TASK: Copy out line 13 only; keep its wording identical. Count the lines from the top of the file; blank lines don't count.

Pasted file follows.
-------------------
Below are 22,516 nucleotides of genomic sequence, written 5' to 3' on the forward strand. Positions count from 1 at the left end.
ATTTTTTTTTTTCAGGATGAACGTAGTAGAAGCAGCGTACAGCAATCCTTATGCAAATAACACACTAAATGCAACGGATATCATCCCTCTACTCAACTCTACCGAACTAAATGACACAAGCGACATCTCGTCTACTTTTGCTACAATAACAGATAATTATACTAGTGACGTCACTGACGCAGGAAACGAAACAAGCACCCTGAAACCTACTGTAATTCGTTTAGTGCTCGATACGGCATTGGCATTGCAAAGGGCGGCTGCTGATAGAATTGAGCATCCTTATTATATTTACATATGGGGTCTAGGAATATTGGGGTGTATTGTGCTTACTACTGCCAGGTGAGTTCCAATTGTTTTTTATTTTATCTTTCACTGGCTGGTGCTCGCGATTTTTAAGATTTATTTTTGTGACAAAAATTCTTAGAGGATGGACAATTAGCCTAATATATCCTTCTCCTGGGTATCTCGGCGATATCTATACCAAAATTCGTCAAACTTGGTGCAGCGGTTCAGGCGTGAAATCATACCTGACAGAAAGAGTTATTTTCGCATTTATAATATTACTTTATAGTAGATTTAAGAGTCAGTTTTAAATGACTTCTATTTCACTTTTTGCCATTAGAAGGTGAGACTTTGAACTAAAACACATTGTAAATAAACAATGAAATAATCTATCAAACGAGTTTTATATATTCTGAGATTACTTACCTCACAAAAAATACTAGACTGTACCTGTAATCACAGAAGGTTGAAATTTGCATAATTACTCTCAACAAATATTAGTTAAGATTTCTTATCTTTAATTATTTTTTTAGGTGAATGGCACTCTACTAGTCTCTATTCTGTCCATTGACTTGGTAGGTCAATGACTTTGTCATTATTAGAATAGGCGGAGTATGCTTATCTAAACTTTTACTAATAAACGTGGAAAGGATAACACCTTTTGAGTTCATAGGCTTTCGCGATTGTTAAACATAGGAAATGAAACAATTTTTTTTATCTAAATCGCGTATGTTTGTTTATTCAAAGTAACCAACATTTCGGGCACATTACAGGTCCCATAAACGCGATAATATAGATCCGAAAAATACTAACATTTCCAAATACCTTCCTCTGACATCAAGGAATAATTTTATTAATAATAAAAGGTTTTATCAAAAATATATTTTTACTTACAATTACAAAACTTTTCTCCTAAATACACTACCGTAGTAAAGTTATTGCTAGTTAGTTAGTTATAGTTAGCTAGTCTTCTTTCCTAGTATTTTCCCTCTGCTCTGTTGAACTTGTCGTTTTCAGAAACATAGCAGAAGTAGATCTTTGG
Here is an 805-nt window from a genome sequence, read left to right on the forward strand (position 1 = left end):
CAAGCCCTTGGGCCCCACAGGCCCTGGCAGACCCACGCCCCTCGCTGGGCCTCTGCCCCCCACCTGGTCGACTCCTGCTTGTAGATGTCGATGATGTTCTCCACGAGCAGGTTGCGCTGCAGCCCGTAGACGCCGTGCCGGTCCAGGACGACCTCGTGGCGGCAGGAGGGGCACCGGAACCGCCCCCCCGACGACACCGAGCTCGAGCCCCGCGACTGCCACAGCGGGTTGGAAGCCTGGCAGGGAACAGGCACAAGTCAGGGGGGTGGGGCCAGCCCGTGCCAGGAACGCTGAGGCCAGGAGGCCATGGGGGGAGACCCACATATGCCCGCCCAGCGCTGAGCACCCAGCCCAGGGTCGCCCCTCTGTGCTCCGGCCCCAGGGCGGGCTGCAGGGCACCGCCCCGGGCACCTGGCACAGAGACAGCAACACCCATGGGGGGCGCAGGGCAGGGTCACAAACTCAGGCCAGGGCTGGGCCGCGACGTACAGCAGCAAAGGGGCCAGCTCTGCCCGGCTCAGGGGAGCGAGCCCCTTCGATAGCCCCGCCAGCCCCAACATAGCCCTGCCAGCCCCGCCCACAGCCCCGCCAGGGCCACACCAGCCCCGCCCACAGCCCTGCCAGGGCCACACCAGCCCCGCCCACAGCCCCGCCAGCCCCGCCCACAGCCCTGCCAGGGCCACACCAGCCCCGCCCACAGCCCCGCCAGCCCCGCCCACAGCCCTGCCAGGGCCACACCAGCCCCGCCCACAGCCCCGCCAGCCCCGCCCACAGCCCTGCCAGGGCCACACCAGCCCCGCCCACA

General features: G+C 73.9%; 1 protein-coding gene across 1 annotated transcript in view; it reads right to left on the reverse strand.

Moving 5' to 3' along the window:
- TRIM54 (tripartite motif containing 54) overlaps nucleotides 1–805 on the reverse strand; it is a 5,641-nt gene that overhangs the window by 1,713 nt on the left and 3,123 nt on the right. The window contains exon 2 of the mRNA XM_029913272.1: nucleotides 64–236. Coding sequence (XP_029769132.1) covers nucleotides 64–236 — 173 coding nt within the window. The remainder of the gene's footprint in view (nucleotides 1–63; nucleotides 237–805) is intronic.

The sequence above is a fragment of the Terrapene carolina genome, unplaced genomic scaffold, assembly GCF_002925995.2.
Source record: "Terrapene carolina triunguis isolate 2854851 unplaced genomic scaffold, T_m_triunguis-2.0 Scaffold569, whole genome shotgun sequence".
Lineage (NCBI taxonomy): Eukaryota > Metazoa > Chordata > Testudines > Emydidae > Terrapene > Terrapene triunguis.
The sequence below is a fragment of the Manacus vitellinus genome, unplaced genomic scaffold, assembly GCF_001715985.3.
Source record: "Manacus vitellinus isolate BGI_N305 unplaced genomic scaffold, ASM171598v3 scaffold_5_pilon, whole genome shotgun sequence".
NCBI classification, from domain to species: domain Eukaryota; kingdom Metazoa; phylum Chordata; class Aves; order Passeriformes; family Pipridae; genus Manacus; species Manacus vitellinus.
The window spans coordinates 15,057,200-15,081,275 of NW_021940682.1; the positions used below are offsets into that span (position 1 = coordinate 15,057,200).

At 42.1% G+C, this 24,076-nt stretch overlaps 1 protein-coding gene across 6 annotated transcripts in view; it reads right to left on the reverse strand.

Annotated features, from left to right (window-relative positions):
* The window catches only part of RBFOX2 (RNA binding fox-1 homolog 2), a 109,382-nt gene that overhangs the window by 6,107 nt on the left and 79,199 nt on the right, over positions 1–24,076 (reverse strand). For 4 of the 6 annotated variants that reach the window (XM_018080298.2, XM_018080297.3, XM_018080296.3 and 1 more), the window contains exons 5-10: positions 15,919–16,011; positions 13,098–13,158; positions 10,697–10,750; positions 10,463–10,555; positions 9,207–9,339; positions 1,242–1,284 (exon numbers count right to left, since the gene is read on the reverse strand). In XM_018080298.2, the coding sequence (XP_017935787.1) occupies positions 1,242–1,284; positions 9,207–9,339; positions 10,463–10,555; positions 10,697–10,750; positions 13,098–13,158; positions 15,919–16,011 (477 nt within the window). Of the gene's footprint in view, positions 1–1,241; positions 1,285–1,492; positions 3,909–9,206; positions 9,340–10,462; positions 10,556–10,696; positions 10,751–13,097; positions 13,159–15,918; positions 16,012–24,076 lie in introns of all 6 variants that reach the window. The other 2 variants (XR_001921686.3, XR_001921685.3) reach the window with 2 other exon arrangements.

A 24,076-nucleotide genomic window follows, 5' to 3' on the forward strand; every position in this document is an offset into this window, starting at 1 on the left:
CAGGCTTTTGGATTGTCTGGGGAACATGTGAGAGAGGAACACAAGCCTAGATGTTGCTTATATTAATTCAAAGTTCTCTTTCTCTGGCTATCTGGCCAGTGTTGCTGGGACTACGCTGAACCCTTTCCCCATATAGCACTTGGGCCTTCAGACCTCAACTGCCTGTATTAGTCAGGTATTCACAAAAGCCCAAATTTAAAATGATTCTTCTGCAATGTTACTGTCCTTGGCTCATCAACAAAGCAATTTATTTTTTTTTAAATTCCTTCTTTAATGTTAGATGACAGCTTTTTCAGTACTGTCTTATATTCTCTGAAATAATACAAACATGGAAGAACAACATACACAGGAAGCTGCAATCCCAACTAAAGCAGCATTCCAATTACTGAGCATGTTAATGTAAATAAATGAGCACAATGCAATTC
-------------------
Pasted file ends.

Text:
NCBI classification, from domain to species: domain Eukaryota; kingdom Metazoa; phylum Chordata; class Aves; order Passeriformes; family Pipridae; genus Manacus; species Manacus vitellinus.